If you’re looking to go long without the hoopla that goes along with an Ironman-branded race, Musselman is a good choice.
Named for the zebra mussels that have invaded the lakes, Musselman takes place in the Finger Lakes region of New York State, in the town of Geneva. It takes just under four hours to drive from the Orangeville area (assuming there’s no lineup at the border). A long list of local wineries and small breweries make the Finger Lakes region a good spot for an extended visit.
We stayed at the Microtel® Inn & Suites, which was a good choice: the well-designed room included a fridge, microwave and bar sink, and best of all, lots of light (for the first time ever, I was not complaining about the lack of light in a hotel room). And the hotel is about ten minutes’ drive from the race site.
Race kit pickup was on Saturday, and the kits included pretty good swag: hat, bottle opener, local cheese (yup, cheese), t-shirt and a Colorado blue spruce seedling (we left ourswith a friend who didn’t have to cross the border).
Racking your bike overnight is optional, and we opted to just take everything on race morning. The rack positions were designated, so there was no strategic advantage to racking early.
The swim had a wave start, with relatively small waves starting five minutes apart. The lake is shallow for a while, so the start was in waist-deep water. There was some chop on the lake, which resulted in my inhaling some water, but it wasn’t bad. At about half-way you enter a channel for a marina. I was expecting some fuel smells, but there weren’t any that I noticed. There’s a slight current going in, so my swim was fast.
The bike course is largely flat. The roads had been well swept and are mostly quite good. Mostly! There is one section that goes through a park: it starts with a bit of gravel surface and continues with fairly rough pavement for a couple of kilometres. It’s also quite narrow through there, but it comes late in the race and bikes are fairly spread out by that point. One of the good and bad points of doing a smaller race is that the bikes get quite spread out on the road. It’s nice to have space, but it is a bit harder to stay focused on racing.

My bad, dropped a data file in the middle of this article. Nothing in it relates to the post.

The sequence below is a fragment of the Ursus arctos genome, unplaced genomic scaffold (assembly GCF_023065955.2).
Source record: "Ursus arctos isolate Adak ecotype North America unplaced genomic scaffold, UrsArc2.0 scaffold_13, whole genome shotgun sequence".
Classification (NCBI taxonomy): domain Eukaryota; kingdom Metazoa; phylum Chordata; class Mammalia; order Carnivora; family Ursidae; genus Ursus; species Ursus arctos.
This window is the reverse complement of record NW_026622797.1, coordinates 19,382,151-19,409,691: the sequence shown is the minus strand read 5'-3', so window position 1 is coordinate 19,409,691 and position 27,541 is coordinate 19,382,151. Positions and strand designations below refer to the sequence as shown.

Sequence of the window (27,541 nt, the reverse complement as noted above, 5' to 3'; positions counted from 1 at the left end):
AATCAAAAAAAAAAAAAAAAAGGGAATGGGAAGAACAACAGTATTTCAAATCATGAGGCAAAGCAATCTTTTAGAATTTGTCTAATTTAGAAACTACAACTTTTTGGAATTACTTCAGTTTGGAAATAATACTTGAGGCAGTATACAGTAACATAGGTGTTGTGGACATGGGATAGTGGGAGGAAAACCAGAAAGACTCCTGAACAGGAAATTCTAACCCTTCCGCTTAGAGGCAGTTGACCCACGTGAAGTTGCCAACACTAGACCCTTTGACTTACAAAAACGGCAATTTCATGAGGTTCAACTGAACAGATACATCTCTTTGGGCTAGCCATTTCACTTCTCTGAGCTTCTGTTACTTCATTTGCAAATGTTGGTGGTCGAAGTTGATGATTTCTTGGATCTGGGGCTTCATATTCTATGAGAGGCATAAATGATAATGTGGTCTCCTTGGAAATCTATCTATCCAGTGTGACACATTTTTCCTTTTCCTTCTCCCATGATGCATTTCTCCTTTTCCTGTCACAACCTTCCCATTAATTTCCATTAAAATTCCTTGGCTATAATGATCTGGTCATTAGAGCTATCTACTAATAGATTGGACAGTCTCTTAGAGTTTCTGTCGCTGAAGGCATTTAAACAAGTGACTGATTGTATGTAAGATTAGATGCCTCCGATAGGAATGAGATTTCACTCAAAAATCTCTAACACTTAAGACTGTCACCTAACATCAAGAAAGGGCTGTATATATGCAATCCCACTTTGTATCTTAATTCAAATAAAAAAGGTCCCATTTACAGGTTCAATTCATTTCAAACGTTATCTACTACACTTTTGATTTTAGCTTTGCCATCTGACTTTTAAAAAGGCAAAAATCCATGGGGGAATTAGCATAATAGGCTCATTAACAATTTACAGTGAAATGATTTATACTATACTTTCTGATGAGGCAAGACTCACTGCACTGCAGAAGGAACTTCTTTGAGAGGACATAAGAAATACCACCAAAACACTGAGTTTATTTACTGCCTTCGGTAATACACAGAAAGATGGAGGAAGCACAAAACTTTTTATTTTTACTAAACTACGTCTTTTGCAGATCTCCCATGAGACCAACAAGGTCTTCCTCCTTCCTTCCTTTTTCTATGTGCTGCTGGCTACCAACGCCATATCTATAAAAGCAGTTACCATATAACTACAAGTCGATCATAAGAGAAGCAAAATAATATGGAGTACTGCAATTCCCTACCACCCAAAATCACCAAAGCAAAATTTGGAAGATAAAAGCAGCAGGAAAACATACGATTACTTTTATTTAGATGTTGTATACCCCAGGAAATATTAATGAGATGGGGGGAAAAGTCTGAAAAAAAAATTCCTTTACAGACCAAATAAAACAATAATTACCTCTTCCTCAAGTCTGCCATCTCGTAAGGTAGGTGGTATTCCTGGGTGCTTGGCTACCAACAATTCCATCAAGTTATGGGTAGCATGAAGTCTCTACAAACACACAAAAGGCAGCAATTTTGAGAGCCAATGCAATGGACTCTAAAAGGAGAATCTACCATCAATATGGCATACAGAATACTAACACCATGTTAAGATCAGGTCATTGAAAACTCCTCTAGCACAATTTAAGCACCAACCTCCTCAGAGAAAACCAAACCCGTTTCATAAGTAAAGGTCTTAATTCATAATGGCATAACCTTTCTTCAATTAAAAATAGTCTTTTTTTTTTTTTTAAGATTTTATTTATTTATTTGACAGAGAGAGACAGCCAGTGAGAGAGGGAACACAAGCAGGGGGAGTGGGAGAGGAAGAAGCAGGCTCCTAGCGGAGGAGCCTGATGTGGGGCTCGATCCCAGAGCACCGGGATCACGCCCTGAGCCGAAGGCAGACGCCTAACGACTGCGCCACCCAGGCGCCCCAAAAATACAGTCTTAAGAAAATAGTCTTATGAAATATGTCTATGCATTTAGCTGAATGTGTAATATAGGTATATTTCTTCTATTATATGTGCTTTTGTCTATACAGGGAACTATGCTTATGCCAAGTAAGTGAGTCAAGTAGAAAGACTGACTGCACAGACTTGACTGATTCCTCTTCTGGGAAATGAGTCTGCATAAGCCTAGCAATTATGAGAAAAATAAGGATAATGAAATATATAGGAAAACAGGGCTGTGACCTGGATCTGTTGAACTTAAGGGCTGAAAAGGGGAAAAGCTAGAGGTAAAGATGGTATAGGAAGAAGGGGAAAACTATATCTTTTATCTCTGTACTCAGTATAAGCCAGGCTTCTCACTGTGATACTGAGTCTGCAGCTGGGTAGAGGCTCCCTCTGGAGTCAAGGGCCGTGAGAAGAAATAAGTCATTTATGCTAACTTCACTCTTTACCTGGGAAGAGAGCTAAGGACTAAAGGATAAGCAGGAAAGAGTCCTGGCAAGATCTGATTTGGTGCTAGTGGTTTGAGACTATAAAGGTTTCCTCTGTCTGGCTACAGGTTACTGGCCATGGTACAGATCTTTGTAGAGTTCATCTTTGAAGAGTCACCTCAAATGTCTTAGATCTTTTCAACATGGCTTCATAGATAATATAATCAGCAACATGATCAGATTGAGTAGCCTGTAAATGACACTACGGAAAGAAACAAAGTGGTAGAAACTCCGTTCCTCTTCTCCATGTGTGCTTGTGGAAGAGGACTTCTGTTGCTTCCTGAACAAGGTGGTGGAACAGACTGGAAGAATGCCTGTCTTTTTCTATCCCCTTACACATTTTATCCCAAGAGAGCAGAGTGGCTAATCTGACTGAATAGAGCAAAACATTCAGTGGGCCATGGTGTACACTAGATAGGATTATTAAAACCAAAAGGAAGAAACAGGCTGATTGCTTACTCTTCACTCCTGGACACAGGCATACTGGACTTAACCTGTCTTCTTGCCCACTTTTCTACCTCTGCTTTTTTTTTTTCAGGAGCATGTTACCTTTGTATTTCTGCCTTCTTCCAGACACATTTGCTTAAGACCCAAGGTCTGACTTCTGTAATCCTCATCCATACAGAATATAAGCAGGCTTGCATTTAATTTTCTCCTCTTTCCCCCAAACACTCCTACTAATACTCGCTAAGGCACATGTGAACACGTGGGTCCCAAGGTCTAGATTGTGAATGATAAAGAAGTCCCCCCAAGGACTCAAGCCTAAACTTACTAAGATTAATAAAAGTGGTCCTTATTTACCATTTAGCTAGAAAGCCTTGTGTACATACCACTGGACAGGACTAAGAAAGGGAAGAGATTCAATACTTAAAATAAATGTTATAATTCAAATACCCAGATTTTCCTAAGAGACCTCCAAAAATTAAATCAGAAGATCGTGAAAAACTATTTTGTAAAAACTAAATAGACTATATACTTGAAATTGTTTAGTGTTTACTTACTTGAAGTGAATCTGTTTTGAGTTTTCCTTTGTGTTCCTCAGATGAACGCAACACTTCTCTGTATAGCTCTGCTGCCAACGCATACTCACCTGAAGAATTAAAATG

I’m still dealing with the knee injury I had going into the Mt. Tremblant 70.3, so I had opted for the aqua/bike. My race was nearly done once I had racked my bike. But race organizers had decided that aqua/bike participants should have the finish line experience too, so from transition I had to run out the way the runners were going and then around to the finish line, where they gave me my finisher’s medal. Their medals are old bike cogs that they spend the winter cleaning and polishing for the race.
The day was hot for those who had to run, and the run course is hilly and tough on a hot day.
Overall winners and I think age group winners took home some cool-looking metal trophies. And age group podium finishers received a bottle of local wine and a jar of nut butter. Not bad!
Team Running Free was well represented at the race; I saw at least three others in team outfits, including one who had snagged one of the aforementioned trophies.
I have only three complaints about the race. The first is that their timing company had chosen to use some one-use timing straps that were very stiff, and I have a big blister over my Achilles tendon. Others, who ran, complained of pain in their ankle that stopped the minute the strap was removed. The second complaint is that they closed the finish line eight hours after the first wave started, meaning that the last wave had twenty-five minutes less to complete the course. The last grumble is minor, but they had a chicken dinner as the postrace food. Half a chicken and boiled potatoes! Not really what you want to eat on a hot day, especially when the chicken was lukewarm and had been sitting for who knows how long.
All in all though it’s a good race that’s easy to get to and is focused on the competitors.